MILAN -- A naïve streak is running through the collections on preview during Milan Fashion Week — with a return to simpler times, yesteryear prints and patterns and unfussy silhouettes.
Checked gingham is making a comeback, while crushed velvet is making inroads into the summertime wardrobe as fashion takes comfort in nostalgia. Raffia bags and weave details also are on display.
Highlights from Thursday previews for Spring/Summer 2020 womenswear collections:
THE SUN SHINING ON FENDI
Fendi seemed to have an atavistic, perhaps artistic, need to return to the brand's ready-to-wear roots in the mid-1960s to confront the first collection since the loss of Karl Lagerfeld, the brand's founding womenswear designer from 1965 until his death last February.
The new collection by Silvia Venturini Fendi drew on easy 1960s mom styles, like quilted jackets and matching mini-skirts, garden floral cropped raincoat and skirt and easy-to-wear terry-cloth skirts and canvas jackets. Woven bags and matching woven sweaters had a nostalgic, almost naïve feel, countered by a plunging V-line and translucent print mini or matching macrame weave skirts.
Florals and gardening references tied in neatly with the menswear Spring/Summer 2020 collection previewed last June in Milan. A series in golden honey yellow and brown gave a down-to-earth buzz to a checked fur coat, or gingham dress with short-sleeved fur in matching trim. For the queen bee, there was a rich coat of alternating stripes of fur and gingham, worn with sheer checked skirt and a cropped marigold knit top. The look finished with bug-eye glasses, fastened with a librarian eyeglass chain bearing the double FF logo.
The 1969 hit "The Age of Aquarius" played throughout the show, setting an optimistic tone for Fendi's debut collection flying as the solo headliner. And she took her bows standing in front of the image of a rising orange sun to the companion melody "Let the Sunshine In."
THE LIGHTNESS OF EMPORIO ARMANI
Giorgio Armani says he wanted to dress his Emporio Armani woman in air — a seemingly impossible task. He just about succeeds.
The Spring/Summer 2020 collection was a study of lightness and movement, softness in materials, silhouette and color palette.
"It is difficult to define beauty," the designer said after the show. "There are many women who can be beautiful in their own way. Once there was the beauty of the woman with the cigarette. Today women can be different, differently beautiful."
Opening the show and setting the tone, an airy trench floated over a transparent pink top and gray crushed velvet trousers, anchored by an urban pill-box crossbody bag.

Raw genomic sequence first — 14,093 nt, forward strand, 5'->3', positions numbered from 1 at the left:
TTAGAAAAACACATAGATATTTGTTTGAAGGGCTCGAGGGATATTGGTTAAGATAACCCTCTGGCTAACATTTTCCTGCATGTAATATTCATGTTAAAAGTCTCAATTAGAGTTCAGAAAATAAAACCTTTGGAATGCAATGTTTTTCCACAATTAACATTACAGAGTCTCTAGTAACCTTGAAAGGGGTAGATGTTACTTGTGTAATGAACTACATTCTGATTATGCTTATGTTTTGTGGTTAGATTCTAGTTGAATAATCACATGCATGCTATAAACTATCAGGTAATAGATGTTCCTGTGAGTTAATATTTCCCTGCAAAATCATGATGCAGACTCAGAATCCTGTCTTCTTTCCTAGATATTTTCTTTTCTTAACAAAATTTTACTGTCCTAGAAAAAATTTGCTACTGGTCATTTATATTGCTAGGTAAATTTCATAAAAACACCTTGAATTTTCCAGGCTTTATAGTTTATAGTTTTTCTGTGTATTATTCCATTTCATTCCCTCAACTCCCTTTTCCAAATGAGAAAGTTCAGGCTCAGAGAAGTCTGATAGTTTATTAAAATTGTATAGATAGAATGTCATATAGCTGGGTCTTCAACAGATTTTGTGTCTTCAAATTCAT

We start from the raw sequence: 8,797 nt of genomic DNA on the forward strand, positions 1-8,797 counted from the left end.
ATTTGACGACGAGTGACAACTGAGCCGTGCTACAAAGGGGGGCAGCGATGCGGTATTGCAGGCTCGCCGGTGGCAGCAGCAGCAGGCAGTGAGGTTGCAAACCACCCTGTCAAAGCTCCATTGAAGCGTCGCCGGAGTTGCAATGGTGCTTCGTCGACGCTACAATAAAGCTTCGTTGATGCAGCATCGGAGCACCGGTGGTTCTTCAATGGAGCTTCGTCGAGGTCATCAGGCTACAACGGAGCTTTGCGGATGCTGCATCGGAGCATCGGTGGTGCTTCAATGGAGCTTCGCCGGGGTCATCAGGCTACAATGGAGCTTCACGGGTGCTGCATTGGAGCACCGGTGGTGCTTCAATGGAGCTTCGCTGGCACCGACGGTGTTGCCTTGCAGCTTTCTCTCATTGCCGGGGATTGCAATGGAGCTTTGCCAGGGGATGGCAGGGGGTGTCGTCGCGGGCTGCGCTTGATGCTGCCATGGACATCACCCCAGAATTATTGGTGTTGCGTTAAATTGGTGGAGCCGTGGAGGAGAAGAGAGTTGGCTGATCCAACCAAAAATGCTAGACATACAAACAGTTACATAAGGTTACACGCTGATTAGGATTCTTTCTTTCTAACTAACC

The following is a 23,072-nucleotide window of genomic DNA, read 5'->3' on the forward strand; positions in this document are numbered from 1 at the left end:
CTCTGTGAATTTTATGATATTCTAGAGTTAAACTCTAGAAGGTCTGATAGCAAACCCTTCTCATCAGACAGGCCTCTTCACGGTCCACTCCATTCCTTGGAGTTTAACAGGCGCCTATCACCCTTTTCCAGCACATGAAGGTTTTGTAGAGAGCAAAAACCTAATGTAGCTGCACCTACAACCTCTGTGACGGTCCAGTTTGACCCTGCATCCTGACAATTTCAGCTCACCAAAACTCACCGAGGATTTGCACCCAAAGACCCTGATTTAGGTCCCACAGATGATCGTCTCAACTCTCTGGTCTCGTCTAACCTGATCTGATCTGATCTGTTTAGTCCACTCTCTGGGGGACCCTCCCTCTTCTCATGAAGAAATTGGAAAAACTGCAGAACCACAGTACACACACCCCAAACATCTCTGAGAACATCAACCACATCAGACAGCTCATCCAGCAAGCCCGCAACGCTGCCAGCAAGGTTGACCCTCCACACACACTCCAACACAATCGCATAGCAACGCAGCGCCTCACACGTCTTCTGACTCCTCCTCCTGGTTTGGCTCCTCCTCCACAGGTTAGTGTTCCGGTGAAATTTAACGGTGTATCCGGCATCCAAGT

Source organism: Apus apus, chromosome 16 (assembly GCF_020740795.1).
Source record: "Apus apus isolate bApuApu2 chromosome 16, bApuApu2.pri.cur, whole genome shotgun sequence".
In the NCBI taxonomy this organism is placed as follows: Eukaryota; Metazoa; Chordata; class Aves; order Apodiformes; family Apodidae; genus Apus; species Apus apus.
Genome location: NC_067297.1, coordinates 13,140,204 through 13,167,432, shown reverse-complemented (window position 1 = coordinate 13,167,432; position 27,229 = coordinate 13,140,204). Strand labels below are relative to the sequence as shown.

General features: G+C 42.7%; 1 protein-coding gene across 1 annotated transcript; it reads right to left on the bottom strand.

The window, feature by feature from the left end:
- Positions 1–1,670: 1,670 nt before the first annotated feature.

The youthful-dressing Emporio Armani woman can show some skin in a velvet bra-top and matching trousers, unified with a double-breasted pink blazer. A wide-trouser jumpsuit in denim blue had a hippie feel with a cropped crushed velvet jacket. Tulle tops danced over silky trousers, accented by a tangle of beads. By nightfall, a silvery mood descended with a metallic sheen on organza trousers and gathered zipper jackets, accented by chain-mail earrings and breast-plates recalling the 1970s disco era. Footwear included pointy flat mules, high-top sneakers and knee-high military boots.
"There's a need for air, attention to nature and, most of all not, to be swept away by the vortex of novelty that sometimes can be too intellectual, other times too basic and yet other times suffer an excess of eclecticism," Armani said. "Let's return to being more normal, thinking of the men and women who live around us."
I SPY MAX MARA
Max Mara pays tribute to the under-represented female spy in the latest collection, taking a cue from British feminist writer Natasha Walter who reasons "fiction needs more female spies. After all, women are trained to keep secrets."
The secret of the Max Mara Spring/Summer 2020 collection was discipline. The looks had a military appeal, balanced with silky flowing femininity.
The centerpiece look was Bermuda shorts, tailored shirts and matching monochrome ties, worn with matching sheer knee socks and pumps. The all-black version was nearly martial in its impact, while a series in pastels softened the impact considerably. Taking the feminine counterpoint were a series of silky skirts in sexy diagonal tiers worn with billed caps and knee-high boots, all in trademark monochromes of pastel.